Both of these times are in the middle of the night, not the time when the Bible begins a new day. The 1st hour of a Bible based day begins at Sunrise. Calendar dates, though, change at sunset. Hours are only used to count the 12 hours of day light. Watches, 3 hour intervals, are used to count the night. Since "watches" are very rarely used in Scripture, and since time does run linearly, we’re going to use a convention for marking Night Hours and Day Hours. The suffix "DH" marks a Day Hour on the Bible Clock, and "NH" marks night hour. So: 01:1:01 DH marks average sunrise time in Jerusalem. 01:1:01 NH marks average sunset in Jerusalem. The presense of the single digit for the minutes, and the DH and NH marks the end are the quick clues that this is a Bible Time.

Remember the definition of the Mean Time component of the clock discussed above? By definition, the 06:00:00 AM is the time of sunrise, on average, when a clock is accurately set to the local time. 06:00:00 PM (or 18:00:00 Hours on a 24 hour clock) is likewise the average sunset time when the clock has been set accurately.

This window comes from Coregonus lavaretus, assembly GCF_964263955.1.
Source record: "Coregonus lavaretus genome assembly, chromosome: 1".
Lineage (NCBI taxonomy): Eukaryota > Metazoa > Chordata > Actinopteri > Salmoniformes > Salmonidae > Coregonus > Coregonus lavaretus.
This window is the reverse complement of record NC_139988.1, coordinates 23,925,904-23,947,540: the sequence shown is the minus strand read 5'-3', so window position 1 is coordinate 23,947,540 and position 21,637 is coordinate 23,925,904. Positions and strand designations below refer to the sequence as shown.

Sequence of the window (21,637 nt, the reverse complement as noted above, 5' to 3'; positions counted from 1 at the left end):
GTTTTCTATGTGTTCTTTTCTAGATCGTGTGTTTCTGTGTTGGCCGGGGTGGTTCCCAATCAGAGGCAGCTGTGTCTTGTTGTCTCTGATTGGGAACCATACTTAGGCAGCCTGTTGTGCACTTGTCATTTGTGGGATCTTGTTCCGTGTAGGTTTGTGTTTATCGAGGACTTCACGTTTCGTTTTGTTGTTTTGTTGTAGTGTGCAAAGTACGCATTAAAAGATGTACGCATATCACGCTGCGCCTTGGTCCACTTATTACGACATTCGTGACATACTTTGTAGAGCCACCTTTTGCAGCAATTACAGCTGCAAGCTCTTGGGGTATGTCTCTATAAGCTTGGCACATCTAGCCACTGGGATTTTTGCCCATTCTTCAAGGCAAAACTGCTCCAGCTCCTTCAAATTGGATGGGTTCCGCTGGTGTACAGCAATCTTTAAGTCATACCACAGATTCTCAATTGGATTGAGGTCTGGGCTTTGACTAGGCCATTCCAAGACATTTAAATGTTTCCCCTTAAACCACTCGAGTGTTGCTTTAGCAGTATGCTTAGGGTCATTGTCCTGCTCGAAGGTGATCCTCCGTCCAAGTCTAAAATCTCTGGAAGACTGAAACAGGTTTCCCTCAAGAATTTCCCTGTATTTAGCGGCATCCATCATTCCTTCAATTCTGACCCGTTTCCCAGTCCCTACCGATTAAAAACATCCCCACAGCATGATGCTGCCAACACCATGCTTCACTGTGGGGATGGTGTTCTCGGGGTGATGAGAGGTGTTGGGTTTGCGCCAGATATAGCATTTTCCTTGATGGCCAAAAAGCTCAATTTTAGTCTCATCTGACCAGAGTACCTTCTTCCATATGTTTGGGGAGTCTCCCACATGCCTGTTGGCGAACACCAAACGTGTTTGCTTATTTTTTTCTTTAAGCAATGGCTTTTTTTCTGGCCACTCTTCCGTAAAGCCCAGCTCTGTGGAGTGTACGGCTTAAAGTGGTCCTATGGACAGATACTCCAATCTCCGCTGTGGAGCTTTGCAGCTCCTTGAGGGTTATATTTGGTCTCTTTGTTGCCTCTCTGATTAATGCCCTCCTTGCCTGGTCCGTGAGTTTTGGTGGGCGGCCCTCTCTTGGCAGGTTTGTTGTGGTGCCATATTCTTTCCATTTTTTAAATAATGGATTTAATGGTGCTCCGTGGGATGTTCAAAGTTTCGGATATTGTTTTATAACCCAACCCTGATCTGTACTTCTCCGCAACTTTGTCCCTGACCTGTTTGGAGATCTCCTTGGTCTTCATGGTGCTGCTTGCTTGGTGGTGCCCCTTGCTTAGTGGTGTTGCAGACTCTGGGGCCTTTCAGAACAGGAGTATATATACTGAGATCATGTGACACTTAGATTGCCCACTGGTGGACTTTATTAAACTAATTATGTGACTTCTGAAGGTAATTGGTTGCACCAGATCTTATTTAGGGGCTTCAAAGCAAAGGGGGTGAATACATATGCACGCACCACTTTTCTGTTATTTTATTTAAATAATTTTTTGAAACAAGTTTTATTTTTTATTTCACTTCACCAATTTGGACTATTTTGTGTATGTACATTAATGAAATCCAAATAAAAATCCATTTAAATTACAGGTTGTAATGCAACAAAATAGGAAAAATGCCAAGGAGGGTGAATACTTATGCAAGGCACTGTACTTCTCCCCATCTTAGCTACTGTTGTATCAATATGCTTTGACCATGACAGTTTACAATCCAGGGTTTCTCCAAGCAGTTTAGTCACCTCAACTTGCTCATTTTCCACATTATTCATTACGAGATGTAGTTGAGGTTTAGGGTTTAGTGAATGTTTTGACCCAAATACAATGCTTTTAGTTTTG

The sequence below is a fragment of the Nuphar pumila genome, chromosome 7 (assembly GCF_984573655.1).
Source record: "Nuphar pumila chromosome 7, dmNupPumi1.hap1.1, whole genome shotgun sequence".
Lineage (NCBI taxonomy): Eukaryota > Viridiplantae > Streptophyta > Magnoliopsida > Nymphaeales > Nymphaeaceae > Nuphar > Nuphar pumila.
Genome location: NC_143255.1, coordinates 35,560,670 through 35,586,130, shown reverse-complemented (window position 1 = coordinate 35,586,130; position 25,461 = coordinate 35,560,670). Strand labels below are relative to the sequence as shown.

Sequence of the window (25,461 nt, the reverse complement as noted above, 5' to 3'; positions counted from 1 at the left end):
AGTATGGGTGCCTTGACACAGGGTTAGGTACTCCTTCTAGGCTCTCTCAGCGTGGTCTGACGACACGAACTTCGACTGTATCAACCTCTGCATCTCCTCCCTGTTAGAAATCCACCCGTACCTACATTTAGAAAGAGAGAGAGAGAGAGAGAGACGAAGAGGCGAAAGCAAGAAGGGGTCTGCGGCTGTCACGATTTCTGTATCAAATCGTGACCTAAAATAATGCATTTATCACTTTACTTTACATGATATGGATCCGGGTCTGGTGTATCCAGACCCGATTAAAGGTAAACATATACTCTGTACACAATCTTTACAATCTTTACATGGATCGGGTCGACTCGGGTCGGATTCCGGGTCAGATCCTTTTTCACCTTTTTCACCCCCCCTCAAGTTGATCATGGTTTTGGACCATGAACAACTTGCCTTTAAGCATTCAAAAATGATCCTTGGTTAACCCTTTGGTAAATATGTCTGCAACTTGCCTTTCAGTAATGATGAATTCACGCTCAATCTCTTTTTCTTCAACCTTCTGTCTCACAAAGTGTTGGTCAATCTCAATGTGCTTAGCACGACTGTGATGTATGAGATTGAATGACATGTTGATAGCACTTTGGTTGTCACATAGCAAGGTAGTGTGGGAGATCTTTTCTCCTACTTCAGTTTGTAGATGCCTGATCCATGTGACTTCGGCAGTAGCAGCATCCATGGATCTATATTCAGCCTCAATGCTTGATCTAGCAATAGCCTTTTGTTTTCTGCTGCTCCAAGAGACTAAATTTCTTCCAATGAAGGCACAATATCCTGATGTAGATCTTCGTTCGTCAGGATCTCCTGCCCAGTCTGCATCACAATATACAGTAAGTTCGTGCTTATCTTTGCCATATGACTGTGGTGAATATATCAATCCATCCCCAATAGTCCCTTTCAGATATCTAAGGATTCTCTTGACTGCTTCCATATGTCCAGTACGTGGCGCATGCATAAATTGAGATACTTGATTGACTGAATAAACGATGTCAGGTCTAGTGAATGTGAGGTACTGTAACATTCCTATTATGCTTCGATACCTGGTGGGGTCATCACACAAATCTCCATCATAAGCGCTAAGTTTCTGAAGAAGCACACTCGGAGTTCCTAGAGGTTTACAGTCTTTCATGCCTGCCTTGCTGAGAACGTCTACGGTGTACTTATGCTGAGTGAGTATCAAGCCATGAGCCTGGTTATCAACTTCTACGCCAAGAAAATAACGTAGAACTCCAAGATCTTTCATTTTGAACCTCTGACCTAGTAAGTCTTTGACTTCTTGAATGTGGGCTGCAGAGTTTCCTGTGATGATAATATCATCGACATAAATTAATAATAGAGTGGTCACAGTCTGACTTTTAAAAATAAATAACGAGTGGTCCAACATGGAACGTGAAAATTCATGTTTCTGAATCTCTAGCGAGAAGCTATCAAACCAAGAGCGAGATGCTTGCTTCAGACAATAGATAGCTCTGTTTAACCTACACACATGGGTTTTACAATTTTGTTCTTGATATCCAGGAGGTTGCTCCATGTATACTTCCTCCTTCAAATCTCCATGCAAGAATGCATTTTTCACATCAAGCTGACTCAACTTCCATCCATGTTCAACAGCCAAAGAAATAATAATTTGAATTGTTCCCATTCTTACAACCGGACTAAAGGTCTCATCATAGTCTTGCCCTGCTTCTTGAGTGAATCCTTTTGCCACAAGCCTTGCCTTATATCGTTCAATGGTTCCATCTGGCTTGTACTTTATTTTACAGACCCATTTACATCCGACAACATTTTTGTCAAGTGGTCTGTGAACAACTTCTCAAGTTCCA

What we did, in effect, when we brought the clock from Greenwich to Jerusalem based on the longitude of Temple Mount, is we brought a highly accurate average time clock and "tuned it" to the average sunrise and sunset times in Jerusalem at Temple Mount.

We actually showed how to get that accuracy to the millisecond if that were needed. If the clock in the computer is set electronically from a standards body, then the displayed times come out with that same millisecond accuracy. (The machine running this website may or may not have the time set this way, so the accuracy in this article may or may not be to the millisecond.)

Because of the definition of when new calendar days begin within the normal 24 hour day, the first BibleHour:BibleMinute:BibleSecond in any given day is 01:1:01 NH and it happens at 06:00:00 PM on the TMMT clock used above.

Note how this brings stunning accuracy to our ability to measure prophetic time. Hopefully, this is more accurate than is used anywhere in the prophetic application of scripture.

The first hour of the day, as quoted in scripture, begins at sunrise, or 01:1:01 DH in any given day.

Note very carefully, for the modern hours on a 12 hour clock the Bible Time for that same hour is Off by 5 hours. This is not simply an inversion of the modern clock. This 5 hour interval is so commonly missed that even many modern English Bible translations do not properly footnote this difference in time. (Even one of the translations on this website has it wrong.)